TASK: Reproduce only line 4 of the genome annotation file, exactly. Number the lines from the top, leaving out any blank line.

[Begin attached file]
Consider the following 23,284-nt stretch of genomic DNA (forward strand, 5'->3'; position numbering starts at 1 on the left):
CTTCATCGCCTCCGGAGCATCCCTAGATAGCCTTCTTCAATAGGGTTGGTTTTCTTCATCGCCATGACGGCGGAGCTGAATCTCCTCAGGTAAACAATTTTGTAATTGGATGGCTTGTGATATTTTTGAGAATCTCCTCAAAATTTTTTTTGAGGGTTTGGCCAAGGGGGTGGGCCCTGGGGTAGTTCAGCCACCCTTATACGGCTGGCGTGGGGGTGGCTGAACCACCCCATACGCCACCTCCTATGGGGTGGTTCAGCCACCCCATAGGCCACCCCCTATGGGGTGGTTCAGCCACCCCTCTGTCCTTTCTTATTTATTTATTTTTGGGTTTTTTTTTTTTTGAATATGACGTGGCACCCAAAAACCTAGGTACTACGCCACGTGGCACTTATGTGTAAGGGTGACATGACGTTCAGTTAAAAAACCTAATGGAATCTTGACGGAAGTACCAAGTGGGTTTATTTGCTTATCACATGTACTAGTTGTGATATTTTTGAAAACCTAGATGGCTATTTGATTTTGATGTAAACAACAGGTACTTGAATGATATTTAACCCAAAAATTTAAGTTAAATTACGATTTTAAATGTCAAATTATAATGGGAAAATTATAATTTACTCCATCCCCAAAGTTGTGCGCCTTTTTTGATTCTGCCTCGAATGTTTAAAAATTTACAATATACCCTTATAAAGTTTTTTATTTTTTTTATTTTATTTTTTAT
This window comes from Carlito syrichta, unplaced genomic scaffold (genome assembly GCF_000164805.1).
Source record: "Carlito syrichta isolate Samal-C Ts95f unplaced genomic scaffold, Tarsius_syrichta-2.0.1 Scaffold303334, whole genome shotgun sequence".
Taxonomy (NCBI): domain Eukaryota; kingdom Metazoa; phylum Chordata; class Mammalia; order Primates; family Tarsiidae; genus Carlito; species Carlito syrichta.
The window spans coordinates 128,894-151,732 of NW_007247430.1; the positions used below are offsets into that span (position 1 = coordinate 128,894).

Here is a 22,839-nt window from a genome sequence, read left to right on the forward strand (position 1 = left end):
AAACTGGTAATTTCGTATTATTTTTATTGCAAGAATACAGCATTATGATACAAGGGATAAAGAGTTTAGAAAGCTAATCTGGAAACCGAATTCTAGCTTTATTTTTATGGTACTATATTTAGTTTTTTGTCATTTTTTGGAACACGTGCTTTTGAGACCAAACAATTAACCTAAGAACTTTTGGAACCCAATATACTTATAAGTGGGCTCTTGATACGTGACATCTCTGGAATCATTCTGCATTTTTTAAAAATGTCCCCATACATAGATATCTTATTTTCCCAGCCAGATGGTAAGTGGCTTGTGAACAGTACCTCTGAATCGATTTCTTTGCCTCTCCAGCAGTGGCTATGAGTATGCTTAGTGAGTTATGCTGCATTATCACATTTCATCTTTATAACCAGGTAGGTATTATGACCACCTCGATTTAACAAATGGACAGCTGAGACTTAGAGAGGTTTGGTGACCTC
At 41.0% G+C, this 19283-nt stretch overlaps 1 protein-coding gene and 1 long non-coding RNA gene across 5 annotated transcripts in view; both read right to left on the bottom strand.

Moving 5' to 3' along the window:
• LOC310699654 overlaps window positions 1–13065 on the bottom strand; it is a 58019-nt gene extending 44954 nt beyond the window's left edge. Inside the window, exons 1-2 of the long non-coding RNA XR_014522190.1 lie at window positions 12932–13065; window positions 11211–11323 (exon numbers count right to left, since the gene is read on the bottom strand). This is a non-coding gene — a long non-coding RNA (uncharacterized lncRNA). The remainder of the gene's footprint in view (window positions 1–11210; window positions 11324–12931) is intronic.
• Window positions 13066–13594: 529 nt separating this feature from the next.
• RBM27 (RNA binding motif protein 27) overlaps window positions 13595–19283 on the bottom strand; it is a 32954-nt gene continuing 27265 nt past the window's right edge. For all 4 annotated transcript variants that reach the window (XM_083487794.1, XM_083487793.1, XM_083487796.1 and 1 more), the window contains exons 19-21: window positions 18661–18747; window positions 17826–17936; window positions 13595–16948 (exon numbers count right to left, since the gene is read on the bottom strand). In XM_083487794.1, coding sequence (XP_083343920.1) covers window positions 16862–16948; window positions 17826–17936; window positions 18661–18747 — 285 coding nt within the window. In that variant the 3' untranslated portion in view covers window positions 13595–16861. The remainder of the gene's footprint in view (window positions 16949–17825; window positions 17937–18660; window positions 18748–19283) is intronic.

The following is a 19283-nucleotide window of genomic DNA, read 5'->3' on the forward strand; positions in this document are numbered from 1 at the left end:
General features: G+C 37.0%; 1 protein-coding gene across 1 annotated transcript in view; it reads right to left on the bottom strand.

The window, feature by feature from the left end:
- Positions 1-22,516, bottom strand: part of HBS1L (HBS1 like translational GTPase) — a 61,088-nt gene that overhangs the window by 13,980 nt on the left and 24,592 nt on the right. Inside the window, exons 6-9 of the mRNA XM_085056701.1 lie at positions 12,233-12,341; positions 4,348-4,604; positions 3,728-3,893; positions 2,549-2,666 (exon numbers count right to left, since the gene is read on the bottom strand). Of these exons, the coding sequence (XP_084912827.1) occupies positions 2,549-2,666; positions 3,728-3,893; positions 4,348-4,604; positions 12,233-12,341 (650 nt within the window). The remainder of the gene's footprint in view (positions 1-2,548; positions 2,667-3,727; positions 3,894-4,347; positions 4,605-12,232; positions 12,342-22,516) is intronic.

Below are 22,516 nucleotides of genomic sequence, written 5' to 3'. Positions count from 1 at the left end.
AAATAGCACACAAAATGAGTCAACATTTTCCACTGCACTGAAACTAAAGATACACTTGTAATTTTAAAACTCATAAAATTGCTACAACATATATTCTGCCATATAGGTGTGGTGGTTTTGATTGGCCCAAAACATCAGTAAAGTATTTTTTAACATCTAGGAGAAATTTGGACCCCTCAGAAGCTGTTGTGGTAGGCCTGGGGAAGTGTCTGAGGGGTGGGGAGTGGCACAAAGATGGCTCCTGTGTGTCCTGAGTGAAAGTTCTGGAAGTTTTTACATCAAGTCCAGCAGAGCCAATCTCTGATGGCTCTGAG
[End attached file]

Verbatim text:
Source record: "Carlito syrichta isolate Samal-C Ts95f unplaced genomic scaffold, Tarsius_syrichta-2.0.1 Scaffold303334, whole genome shotgun sequence".